Rainy Day Madness

As Canadians we know moving into the month of October we had better buckle up for the rollercoaster weather. September brought us low temperatures of 10 degrees Celsius, and highs of 34 degrees Celsius which I think left the bulk of us, here in Toronto, wonder what the in the world was going on. One day you are wearing a light sweater and thinking it may be a bit too much for the weather, the next day you’re contemplating taking your winter coat out of hibernation.

This weather means two things. The first thing is dressing your baby or little one for the outdoors becomes difficult. You struggle with dressing them warm (which is what I always tend to do) and removing their little hat to see sweat matted hair, or dressing them on the lighter side and having to hurry home as soon as the sun starts to dip in the sky and it goes from warm to freezing in a matter of moments. The second struggle is your little one getting sick.

The constant up and down, being bundled, and unbundled usually leads to some kind of cold. My daughter usually gets congested with thick, mucus boogs that dry on her face before I can ever wipe them away. Wiping their nose is a constant battle which usually means you have a kicking, swatting, screaming baby who would tell you to f**k off if they could as you wipe their nose over and over.

It quickly becomes a routine of sitting in the bottom of a steamy shower, humidifier, essential oils, saline sprays, and chamomile. I always find congestion is something that sticks with you longer than any other symptom. When it is the lone symptom, it really does want to hang around, especially when the weather is so unpredictable. Going from hot weather outside, to AC on full blast inside, back to a freezing night outside really messes with your body, especially for babies and children whose bodies are still so small and trying to figure things out.

A lot of parents decide to spend most cold days indoors, not wanting the trouble.

Now, just for fun, let’s add some rain.

This past week we had three-four really grey, damp, and rainy days. Rain for me, especially now that I have a one-year-old, means its an indoor day. Unfortunately, for a lot of parents, days, where you have to keep your kids indoors, makes you feel like you are the warden in an insane asylum where your patients/inmates are bouncing off the walls, rioting, wound up with unspent energy, and refusing the essentials like naps and snacks. My daughter turns into Mr. Hyde when she is kept inside for two consistent days in a row.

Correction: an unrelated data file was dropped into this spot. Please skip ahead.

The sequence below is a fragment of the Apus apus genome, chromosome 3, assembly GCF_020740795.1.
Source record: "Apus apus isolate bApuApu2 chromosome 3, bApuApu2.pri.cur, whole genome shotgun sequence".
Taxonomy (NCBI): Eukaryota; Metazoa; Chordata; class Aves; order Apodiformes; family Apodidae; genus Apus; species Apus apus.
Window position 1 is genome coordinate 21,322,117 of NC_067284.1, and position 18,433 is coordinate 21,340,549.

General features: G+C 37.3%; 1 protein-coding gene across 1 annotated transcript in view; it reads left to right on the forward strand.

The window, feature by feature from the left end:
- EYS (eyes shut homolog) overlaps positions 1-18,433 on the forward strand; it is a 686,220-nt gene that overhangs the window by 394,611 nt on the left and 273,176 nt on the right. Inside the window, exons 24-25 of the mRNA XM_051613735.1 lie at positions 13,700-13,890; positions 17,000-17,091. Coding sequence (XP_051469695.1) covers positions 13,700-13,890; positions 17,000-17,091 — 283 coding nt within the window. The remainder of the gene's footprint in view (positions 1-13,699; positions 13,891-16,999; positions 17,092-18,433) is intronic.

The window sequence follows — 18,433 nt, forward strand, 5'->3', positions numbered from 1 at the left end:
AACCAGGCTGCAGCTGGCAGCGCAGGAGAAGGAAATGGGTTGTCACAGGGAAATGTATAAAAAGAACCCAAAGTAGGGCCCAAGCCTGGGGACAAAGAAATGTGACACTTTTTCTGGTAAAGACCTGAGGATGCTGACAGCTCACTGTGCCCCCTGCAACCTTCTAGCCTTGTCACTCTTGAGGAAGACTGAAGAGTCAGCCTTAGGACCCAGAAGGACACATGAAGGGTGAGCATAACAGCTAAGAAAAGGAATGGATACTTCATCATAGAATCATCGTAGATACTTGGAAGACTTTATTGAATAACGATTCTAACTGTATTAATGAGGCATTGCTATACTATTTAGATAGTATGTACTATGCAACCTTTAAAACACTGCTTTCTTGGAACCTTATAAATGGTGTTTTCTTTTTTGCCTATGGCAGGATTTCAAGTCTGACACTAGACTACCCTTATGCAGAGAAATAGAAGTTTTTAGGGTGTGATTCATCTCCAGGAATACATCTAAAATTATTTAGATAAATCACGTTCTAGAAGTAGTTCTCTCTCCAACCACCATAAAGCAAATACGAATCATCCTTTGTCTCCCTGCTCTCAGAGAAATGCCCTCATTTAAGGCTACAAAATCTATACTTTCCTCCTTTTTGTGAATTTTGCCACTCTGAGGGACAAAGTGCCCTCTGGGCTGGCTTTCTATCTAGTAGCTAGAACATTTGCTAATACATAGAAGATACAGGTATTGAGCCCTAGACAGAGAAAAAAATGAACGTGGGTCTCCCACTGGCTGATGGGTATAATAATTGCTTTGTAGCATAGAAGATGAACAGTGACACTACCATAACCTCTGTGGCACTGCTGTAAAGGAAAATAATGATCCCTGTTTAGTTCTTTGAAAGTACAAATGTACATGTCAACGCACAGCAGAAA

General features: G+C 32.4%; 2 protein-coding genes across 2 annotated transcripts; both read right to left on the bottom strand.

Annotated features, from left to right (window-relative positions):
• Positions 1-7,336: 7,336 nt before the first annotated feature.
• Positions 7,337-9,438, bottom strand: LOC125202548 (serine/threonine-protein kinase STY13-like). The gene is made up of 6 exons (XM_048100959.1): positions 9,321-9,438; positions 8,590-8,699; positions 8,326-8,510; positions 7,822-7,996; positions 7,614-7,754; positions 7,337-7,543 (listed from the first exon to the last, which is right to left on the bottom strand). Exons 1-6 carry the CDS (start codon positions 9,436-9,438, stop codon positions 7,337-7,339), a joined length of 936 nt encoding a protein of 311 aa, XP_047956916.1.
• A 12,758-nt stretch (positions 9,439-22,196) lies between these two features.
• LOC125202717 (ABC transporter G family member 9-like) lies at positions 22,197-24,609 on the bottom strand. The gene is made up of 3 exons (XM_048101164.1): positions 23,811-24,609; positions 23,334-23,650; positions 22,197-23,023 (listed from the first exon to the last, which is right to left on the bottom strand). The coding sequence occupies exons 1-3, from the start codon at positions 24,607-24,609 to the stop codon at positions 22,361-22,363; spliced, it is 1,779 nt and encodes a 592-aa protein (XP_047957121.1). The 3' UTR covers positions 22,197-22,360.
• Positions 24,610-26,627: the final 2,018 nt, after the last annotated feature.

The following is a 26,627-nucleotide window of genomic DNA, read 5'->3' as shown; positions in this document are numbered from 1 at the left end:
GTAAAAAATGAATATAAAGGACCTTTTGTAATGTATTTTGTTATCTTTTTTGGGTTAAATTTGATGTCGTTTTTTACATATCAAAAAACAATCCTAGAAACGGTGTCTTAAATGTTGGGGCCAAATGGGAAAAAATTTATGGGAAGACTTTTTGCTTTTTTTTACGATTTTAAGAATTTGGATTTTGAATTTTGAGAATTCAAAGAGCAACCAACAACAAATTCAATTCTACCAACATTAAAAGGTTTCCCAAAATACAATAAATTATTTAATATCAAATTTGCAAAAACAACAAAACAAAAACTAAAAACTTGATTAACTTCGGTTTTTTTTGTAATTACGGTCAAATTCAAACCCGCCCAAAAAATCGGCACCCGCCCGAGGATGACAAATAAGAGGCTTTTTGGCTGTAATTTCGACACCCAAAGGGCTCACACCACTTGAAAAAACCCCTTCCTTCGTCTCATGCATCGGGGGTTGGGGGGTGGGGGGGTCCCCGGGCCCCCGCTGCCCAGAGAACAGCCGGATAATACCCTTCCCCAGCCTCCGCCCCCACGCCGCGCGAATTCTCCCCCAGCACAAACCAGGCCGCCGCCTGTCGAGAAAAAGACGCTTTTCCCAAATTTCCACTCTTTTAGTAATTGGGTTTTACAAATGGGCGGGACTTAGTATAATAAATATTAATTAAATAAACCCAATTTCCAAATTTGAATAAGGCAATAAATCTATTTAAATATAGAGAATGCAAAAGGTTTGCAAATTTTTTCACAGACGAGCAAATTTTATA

We were in for four.

By the third day, I was hiding in the bathroom, pushing snacks underneath the door while a naked baby screamed at me, banging on the door and snatching those snacks in-between fits of rage and lunacy.

And my child is only one.

I can’t say whether or not it gets easier when they get older or whether or not this is the easy stage (insert nervous laugh here). Part of me believes this age is harder because there is no negotiating. They are too young to want to sit inside a fort and watch a movie or do anything that will really give us a break. This is also the stage where any minor change completely throws their routines up in the air. Not going out for a walk or going to the park for an hour or so to spend some of her energy, means she has all the energy built up and it turns into a frustration she can’t voice or work through.

This usually means she crawls over to her ‘zone’ (the mats by the balcony door), lies down on her back and fake cries for anywhere between 15-45 minutes because she just doesn’t know what to do with herself and she is sick of both mommy and her trusty best friend Toby (our dog). She is a kid who likes to be social, so the same faces for days on end makes her act pretty irrational.

Our apartment turns into a battle zone. Toys and books all over the floor, more snacks scattered around than in her mouth, baby songs playing on a loop, usually a lone diaper open somewhere on the floor that she has taken off at one point so she can crawl around naked and I have forgotten about for the time being.

Fall is hard. More rainy days mean more madness (for both of us). I honestly can’t wait until she is old enough to enjoy just sitting and watching her favourite movie or show for a few hours. (Insert new age gasp here as I admit to wanting my child to sit and watch TV so I can get a break.)

As we move closer and closer to December and when they are predicting we will have our first snowfall here in Toronto, I wonder how adding more indoor days is going to affect her mood. Will she adjust over time, realizing this is just another part of life, or will indoor days always be a battle. Some kids just need to be outdoors.

I guess time will tell.

1 thought on “Rainy Day Madness”

  1. It is the same in the UK although we don’t get the harsh winters like you do. Still plenty of rain though, which my two year old grandson hated until his mum bought him wellington boots. Now he loves to splash in the puddles! Xx

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